If there are two things that I have learnt in my seven years as a golf referee, they are patience and empathy.
In my earlier years, I would lose my composure, especially when dealing with angry young golfers who did not like a ruling that went against their expectations.
I always cringe when I remember dealing with a young golfer some years back at a Tannahill Shield event when he claimed to have won a hole after his opponent had a double hit when trying to chip a ball.
The tournament being a foursome match play event, the young golfer expected to win the hole claiming that the double hit meant his opponent played when his partner should have.
I explained to the golfers that the double hit attracted a one-stroke penalty but they were not two separate strokes as the young golfer was claiming. The young golfer had a Rules of Golf book in his bag and he pulled it out and scornfully asked me to show him the reference;
“Show it to me in the Rule book Mr. Referee!” the young man shouted.
At that point, the discussion had been going on for over five minutes and the game behind this one was already waiting.
I told the young man the rule number to look at; it had nothing to do with the situation at hand but I asked him to read it aloud all the same.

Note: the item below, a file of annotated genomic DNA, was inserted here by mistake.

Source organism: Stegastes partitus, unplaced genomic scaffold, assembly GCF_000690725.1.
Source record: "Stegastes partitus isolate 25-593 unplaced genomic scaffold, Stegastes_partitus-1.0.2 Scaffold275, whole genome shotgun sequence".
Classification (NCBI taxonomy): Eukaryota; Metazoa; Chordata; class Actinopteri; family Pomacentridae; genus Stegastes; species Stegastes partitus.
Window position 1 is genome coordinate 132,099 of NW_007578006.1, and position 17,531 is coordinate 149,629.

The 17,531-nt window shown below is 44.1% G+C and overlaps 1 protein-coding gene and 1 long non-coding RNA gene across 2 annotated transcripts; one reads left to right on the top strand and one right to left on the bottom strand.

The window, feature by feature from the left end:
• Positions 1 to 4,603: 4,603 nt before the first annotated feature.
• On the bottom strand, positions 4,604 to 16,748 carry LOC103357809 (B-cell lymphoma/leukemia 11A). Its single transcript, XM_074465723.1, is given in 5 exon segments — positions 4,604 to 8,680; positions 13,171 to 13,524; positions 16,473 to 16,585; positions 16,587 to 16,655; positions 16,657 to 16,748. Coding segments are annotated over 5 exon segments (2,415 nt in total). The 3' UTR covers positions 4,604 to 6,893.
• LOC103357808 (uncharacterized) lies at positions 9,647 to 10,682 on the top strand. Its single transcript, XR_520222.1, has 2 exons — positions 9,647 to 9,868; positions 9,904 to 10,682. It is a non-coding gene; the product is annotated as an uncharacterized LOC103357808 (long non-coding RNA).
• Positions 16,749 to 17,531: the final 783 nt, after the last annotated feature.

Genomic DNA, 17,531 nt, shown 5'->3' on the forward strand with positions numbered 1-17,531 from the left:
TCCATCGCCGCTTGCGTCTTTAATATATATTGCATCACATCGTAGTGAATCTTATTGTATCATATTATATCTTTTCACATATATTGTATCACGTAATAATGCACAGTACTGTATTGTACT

As he read it, he realised that the Rule I had pointed him to was about the referee’s decision being final even if he was wrong. I then reminded him that they were now lagging behind as a result of the lengthy discussion and I would not hesitate to penalise him for slow play.
Nowadays, I find that I tend to be more patient with angry golfers and I don’t jump to conclusions before assessing the situation. At the just-concluded Safari Tour event at the Muthaiga Golf Club, I was called upon to make a ruling that required a lot of patience and empathy.
Just before the final round started on Wednesday, I was informed that Mohit Mediratta, the eventual winner of the tournament, had been seen playing a practice round after the third round.
My heart sunk because that meant that I would have to disqualify him. On Safari Tour, we have a Local Rule that prohibits players from practicing after completing a hole or even in between rounds.
I thought that it would be unfair to have that discussion before his final round and so I let him play the round.
At the conclusion of the round, Mediratta was tied with Dismas Indiza for the lead and naturally, the players expected to go for a play-off.
It was at that point that I asked Mediratta if he had played a practice round after the conclusion of the previous day’s round. He was taken aback by the question and said he had not, but went home after having lunch.
I explained to him that as a referee, I was required to ensure every player had a level playing field and no one had any undue advantage.
As a good golfer, I took his word for it and with that, I told the players that we would have a playoff.
I later found out that Quram Bhatti was the player who was sighted playing the previous day.
Wang’ombe is the General Manager of Kenya Open Golf Limited